This usage has been referred to as "portmanteau morph."[5]

While in Portuguese, French and Spanish the use of the short forms is mandatory, German and Cornish speakers may freely choose the form they use.

See alsoEdit

ReferencesEdit

  1. 1.0 1.1 "Portmanteau". Merriam-Webster Online Dictionary. http://www.merriam-webster.com/dictionary/portmanteau. Retrieved 21 June 2008. 
  2. "Portmanteau word". The American Heritage Dictionary of the English Language: Fourth Edition. 2000. http://www.bartleby.com/61/91/P0459100.html. Retrieved 21 June 2008. 
  3. Script error
  4. 4.0 4.1 4.2 Script error
  5. 5.0 5.1 "What is a portmanteau morph?". LinguaLinks Library. 2003. http://www.sil.org/Linguistics/GlossaryOfLinguisticTerms/WhatIsAPortmanteauMorph.htm. 
  6. Template:Cite document
  7. Template:Cite document
  8. Template:Cite document
  9. 9.0 9.1 9.2 Fromkin, V., Rodman, R., and Hyams, N. (2007) An Introduction to Language, Eighth Edition. Boston: Thomson Wadsworth. ISBN 1-4130-1773-8.
  10. "Portmanteau". The word "portmanteau" itself is thus a portmanteau. The American Heritage Dictionary of the English Language: Fourth Edition. 2000.
  11. Punch, 1 August 1896, 58/2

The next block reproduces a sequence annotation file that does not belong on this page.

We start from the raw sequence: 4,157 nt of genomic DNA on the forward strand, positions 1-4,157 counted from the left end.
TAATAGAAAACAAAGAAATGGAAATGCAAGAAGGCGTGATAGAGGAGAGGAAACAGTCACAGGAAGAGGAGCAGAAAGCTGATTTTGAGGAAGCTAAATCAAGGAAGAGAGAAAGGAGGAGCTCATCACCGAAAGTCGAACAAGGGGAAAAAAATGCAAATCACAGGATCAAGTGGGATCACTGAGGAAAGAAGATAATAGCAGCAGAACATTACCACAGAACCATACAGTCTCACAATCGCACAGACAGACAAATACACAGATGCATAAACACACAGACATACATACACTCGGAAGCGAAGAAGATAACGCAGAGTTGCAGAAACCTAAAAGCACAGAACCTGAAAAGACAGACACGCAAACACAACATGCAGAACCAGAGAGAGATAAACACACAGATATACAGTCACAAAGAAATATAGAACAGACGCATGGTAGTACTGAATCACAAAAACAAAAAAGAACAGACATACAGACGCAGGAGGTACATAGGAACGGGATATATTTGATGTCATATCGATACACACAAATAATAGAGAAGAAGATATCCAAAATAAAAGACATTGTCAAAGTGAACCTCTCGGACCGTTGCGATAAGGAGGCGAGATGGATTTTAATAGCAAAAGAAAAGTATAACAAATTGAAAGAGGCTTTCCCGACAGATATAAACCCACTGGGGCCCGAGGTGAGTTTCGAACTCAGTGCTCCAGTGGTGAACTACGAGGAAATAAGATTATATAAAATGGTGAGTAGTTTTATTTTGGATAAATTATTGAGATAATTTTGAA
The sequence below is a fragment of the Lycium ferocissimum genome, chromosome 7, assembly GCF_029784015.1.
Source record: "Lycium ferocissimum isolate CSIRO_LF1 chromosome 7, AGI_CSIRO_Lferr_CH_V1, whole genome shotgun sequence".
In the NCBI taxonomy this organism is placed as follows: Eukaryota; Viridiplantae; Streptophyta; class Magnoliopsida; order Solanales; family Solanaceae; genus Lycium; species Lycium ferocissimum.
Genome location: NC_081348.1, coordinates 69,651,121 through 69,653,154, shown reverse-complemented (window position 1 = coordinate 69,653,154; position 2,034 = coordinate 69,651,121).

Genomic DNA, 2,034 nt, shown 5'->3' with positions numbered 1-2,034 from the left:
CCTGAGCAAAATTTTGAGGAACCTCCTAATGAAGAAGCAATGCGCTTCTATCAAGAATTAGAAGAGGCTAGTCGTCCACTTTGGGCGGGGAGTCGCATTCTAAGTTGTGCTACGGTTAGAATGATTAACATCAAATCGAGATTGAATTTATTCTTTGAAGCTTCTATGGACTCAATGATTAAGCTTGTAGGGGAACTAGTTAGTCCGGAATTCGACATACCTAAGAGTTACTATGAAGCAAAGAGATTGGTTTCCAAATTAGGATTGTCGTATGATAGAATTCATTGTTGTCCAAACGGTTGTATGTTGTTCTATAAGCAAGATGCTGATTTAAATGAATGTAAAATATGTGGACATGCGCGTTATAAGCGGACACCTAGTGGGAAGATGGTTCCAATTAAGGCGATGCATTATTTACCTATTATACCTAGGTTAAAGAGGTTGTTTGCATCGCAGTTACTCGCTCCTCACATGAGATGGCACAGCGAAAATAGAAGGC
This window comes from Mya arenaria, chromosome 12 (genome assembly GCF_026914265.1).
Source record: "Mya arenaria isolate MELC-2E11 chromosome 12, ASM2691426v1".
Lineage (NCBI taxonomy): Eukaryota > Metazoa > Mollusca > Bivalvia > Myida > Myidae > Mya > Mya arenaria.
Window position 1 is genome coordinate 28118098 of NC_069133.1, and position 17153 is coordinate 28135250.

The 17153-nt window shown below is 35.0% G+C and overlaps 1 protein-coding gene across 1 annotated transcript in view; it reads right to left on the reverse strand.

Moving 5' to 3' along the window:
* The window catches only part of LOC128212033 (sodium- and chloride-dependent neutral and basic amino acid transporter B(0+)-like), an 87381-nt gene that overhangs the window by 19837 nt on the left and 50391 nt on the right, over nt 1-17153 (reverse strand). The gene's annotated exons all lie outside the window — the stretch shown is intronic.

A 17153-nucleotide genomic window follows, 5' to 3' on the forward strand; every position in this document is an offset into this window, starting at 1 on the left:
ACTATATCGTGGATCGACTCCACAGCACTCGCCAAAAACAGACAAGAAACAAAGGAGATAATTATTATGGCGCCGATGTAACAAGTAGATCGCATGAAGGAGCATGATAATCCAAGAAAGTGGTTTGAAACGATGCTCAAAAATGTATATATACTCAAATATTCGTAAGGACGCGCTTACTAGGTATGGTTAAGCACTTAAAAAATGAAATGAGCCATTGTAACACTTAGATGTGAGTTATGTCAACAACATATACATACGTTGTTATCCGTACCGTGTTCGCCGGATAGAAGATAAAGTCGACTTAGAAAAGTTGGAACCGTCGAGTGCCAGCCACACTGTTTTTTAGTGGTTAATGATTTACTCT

12. "J! Archive - Show 4675, aired 24 December 2004". http://www.j-archive.com/showgame.php?game_id=87&highlight=portmanteau. Retrieved 13 April 2009.  (The clue in question is located under "Double Jeopardy")
  13. "NEW OXFORD AMERICAN DICTIONARY’S 2010 WORD OF THE YEAR IS…". http://blog.oxforddictionaries.com/2010/11/noad-2010-word-of-the-year/. Retrieved 30 January 2012. 
  14. Zimmer, Benjamin (1 November 2005). "A perilous portmanteau?". Language Log. University of Pennsylvania. http://itre.cis.upenn.edu/~myl/languagelog/archives/002610.html. Retrieved 11 November 2008. 
  15. 15.0 15.1 15.2 Winterman, Denise (3 August 2006). "What a mesh". BBC News Magazine. http://news.bbc.co.uk/1/hi/magazine/5239464.stm. Retrieved 17 July 2008. 
  16. The name also combines the word lien (link)
  17. Almuth Grésillon, La règle et le monstre: le mot-valise - Interrogations sur la langue, à partir d'un corpus de Heinrich Heine, Tübingen 1984, 160-66.
  18. See p. 62 in Zuckermann, Ghil'ad, Hybridity versus Revivability: Multiple Causation, Forms and Patterns. In Journal of Language Contact, Varia 2 (2009), pp. 40-67
  19. Kristján Árnason; Sigrún Helgadóttir (1991), "Terminology and Icelandic Language Policy", Behovet och nyttan av terminologiskt arbete på 90-talet, Nordterm 5, Nordterm-symposium, pp. 7-21
  20. "Golput - Schott’s Vocab Blog - NYTimes.com". The New York Times. 17 February 2009. http://schott.blogs.nytimes.com/2009/02/17/golput/. Retrieved 19 June 2009. 
  21. Rosen, Eric. "Japanese loanword accentuation: epenthesis and foot form interacting through edge-interior alignment∗". University of British Columbia. sfu.ca. http://www.sfu.ca/gradlings/SFUWPL/ICEAL2/Rosen_E.pdf. Retrieved 25 November 2010. 
  22. Steve Ryfle. Japan's Favorite Mon-Star. ECW Press, 1998. Pg.22